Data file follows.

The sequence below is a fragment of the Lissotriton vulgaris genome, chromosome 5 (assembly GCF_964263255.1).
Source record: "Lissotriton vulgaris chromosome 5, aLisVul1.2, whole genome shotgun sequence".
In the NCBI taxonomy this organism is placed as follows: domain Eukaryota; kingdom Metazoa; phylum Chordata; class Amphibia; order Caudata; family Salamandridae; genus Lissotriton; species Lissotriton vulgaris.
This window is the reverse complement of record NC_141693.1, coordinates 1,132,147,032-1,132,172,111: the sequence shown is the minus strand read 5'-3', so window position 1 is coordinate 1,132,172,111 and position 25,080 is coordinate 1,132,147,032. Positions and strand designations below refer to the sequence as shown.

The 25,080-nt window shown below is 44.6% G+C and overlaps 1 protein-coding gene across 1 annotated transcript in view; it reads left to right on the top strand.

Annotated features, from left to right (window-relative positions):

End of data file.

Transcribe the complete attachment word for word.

The sequence below is a fragment of the Lissotriton vulgaris genome, chromosome 5 (assembly GCF_964263255.1).
Source record: "Lissotriton vulgaris chromosome 5, aLisVul1.2, whole genome shotgun sequence".
In the NCBI taxonomy this organism is placed as follows: domain Eukaryota; kingdom Metazoa; phylum Chordata; class Amphibia; order Caudata; family Salamandridae; genus Lissotriton; species Lissotriton vulgaris.
This window is the reverse complement of record NC_141693.1, coordinates 1,132,147,032-1,132,172,111: the sequence shown is the minus strand read 5'-3', so window position 1 is coordinate 1,132,172,111 and position 25,080 is coordinate 1,132,147,032. Positions and strand designations below refer to the sequence as shown.

The 25,080-nt window shown below is 44.6% G+C and overlaps 1 protein-coding gene across 1 annotated transcript in view; it reads left to right on the top strand.

Annotated features, from left to right (window-relative positions):